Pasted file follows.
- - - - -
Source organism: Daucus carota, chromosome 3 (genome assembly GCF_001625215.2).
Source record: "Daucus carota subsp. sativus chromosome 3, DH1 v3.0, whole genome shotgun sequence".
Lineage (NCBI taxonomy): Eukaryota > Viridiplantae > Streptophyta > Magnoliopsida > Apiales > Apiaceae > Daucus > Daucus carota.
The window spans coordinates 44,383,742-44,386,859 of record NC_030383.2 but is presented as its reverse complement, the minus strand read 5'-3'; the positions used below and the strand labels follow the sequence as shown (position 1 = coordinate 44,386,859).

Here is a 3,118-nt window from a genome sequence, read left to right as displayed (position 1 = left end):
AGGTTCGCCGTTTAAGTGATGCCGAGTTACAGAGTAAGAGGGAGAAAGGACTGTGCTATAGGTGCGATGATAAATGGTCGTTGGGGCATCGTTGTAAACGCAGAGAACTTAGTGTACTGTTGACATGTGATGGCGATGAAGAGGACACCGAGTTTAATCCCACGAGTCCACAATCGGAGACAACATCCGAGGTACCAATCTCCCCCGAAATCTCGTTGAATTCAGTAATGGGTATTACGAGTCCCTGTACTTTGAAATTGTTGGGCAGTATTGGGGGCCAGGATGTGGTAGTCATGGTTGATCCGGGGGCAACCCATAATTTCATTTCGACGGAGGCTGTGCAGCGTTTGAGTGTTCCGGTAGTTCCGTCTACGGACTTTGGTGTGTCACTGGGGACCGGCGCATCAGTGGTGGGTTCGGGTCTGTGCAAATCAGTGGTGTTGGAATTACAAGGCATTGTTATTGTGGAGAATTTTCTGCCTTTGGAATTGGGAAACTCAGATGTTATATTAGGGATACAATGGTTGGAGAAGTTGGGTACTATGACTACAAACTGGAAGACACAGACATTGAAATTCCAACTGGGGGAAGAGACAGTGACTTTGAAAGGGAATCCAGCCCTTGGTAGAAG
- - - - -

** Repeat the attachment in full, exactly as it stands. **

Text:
Source organism: Daucus carota, chromosome 3 (genome assembly GCF_001625215.2).
Source record: "Daucus carota subsp. sativus chromosome 3, DH1 v3.0, whole genome shotgun sequence".
Lineage (NCBI taxonomy): Eukaryota > Viridiplantae > Streptophyta > Magnoliopsida > Apiales > Apiaceae > Daucus > Daucus carota.
The window spans coordinates 44,383,742-44,386,859 of record NC_030383.2 but is presented as its reverse complement, the minus strand read 5'-3'; the positions used below and the strand labels follow the sequence as shown (position 1 = coordinate 44,386,859).

Here is a 3,118-nt window from a genome sequence, read left to right as displayed (position 1 = left end):
AGGTTCGCCGTTTAAGTGATGCCGAGTTACAGAGTAAGAGGGAGAAAGGACTGTGCTATAGGTGCGATGATAAATGGTCGTTGGGGCATCGTTGTAAACGCAGAGAACTTAGTGTACTGTTGACATGTGATGGCGATGAAGAGGACACCGAGTTTAATCCCACGAGTCCACAATCGGAGACAACATCCGAGGTACCAATCTCCCCCGAAATCTCGTTGAATTCAGTAATGGGTATTACGAGTCCCTGTACTTTGAAATTGTTGGGCAGTATTGGGGGCCAGGATGTGGTAGTCATGGTTGATCCGGGGGCAACCCATAATTTCATTTCGACGGAGGCTGTGCAGCGTTTGAGTGTTCCGGTAGTTCCGTCTACGGACTTTGGTGTGTCACTGGGGACCGGCGCATCAGTGGTGGGTTCGGGTCTGTGCAAATCAGTGGTGTTGGAATTACAAGGCATTGTTATTGTGGAGAATTTTCTGCCTTTGGAATTGGGAAACTCAGATGTTATATTAGGGATACAATGGTTGGAGAAGTTGGGTACTATGACTACAAACTGGAAGACACAGACATTGAAATTCCAACTGGGGGAAGAGACAGTGACTTTGAAAGGGAATCCAGCCCTTGGTAGAAG